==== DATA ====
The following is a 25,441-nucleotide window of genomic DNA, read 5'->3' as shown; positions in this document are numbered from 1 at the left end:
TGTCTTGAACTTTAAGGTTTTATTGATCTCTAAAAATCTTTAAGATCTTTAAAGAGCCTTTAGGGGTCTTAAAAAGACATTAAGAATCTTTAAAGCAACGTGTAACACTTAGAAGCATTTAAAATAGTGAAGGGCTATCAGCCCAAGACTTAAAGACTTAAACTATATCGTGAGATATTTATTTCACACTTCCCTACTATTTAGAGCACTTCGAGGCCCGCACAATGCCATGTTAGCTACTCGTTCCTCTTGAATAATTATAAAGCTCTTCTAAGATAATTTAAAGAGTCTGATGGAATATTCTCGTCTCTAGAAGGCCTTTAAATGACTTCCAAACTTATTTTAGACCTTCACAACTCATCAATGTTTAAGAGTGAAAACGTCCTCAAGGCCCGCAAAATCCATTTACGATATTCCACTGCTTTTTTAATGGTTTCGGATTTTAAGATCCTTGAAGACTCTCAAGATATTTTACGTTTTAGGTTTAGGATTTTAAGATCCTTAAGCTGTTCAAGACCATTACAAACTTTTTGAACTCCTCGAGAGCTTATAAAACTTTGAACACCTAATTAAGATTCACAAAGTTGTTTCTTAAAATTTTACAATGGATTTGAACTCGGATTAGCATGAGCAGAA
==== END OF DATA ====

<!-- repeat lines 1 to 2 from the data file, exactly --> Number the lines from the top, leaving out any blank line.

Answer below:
The following is a 25,441-nucleotide window of genomic DNA, read 5'->3' as shown; positions in this document are numbered from 1 at the left end:
TGTCTTGAACTTTAAGGTTTTATTGATCTCTAAAAATCTTTAAGATCTTTAAAGAGCCTTTAGGGGTCTTAAAAAGACATTAAGAATCTTTAAAGCAACGTGTAACACTTAGAAGCATTTAAAATAGTGAAGGGCTATCAGCCCAAGACTTAAAGACTTAAACTATATCGTGAGATATTTATTTCACACTTCCCTACTATTTAGAGCACTTCGAGGCCCGCACAATGCCATGTTAGCTACTCGTTCCTCTTGAATAATTATAAAGCTCTTCTAAGATAATTTAAAGAGTCTGATGGAATATTCTCGTCTCTAGAAGGCCTTTAAATGACTTCCAAACTTATTTTAGACCTTCACAACTCATCAATGTTTAAGAGTGAAAACGTCCTCAAGGCCCGCAAAATCCATTTACGATATTCCACTGCTTTTTTAATGGTTTCGGATTTTAAGATCCTTGAAGACTCTCAAGATATTTTACGTTTTAGGTTTAGGATTTTAAGATCCTTAAGCTGTTCAAGACCATTACAAACTTTTTGAACTCCTCGAGAGCTTATAAAACTTTGAACACCTAATTAAGATTCACAAAGTTGTTTCTTAAAATTTTACAATGGATTTGAACTCGGATTAGCATGAGCAGAA